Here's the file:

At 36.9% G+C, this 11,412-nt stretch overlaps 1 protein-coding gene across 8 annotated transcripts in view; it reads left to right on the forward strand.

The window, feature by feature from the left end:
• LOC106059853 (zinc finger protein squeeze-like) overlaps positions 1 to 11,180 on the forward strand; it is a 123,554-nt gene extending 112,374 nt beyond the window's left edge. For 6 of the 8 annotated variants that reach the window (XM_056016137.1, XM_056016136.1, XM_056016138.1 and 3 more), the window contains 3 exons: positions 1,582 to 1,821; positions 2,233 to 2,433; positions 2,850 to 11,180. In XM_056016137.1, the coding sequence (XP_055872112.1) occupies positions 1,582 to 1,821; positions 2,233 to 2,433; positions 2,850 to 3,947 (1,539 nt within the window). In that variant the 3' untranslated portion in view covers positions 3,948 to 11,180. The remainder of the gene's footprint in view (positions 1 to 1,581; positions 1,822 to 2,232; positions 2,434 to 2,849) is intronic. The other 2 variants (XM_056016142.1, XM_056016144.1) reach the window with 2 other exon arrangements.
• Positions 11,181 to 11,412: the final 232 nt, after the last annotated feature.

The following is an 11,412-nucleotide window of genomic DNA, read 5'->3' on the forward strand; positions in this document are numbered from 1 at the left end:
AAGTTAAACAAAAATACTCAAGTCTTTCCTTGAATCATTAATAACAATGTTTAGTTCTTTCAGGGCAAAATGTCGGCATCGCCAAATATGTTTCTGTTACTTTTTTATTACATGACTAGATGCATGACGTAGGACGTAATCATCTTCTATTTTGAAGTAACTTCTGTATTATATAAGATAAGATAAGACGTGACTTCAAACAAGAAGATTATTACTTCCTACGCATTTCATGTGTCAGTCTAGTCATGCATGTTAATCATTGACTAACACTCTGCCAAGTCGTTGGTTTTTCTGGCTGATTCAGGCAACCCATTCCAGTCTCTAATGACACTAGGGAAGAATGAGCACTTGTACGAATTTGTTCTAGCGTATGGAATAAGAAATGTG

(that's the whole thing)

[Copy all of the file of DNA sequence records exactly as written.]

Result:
At 36.9% G+C, this 11,412-nt stretch overlaps 1 protein-coding gene across 8 annotated transcripts in view; it reads left to right on the forward strand.

The window, feature by feature from the left end:
• LOC106059853 (zinc finger protein squeeze-like) overlaps positions 1 to 11,180 on the forward strand; it is a 123,554-nt gene extending 112,374 nt beyond the window's left edge. For 6 of the 8 annotated variants that reach the window (XM_056016137.1, XM_056016136.1, XM_056016138.1 and 3 more), the window contains 3 exons: positions 1,582 to 1,821; positions 2,233 to 2,433; positions 2,850 to 11,180. In XM_056016137.1, the coding sequence (XP_055872112.1) occupies positions 1,582 to 1,821; positions 2,233 to 2,433; positions 2,850 to 3,947 (1,539 nt within the window). In that variant the 3' untranslated portion in view covers positions 3,948 to 11,180. The remainder of the gene's footprint in view (positions 1 to 1,581; positions 1,822 to 2,232; positions 2,434 to 2,849) is intronic. The other 2 variants (XM_056016142.1, XM_056016144.1) reach the window with 2 other exon arrangements.
• Positions 11,181 to 11,412: the final 232 nt, after the last annotated feature.

The following is an 11,412-nucleotide window of genomic DNA, read 5'->3' on the forward strand; positions in this document are numbered from 1 at the left end:
AAGTTAAACAAAAATACTCAAGTCTTTCCTTGAATCATTAATAACAATGTTTAGTTCTTTCAGGGCAAAATGTCGGCATCGCCAAATATGTTTCTGTTACTTTTTTATTACATGACTAGATGCATGACGTAGGACGTAATCATCTTCTATTTTGAAGTAACTTCTGTATTATATAAGATAAGATAAGACGTGACTTCAAACAAGAAGATTATTACTTCCTACGCATTTCATGTGTCAGTCTAGTCATGCATGTTAATCATTGACTAACACTCTGCCAAGTCGTTGGTTTTTCTGGCTGATTCAGGCAACCCATTCCAGTCTCTAATGACACTAGGGAAGAATGAGCACTTGTACGAATTTGTTCTAGCGTATGGAATAAGAAATGTG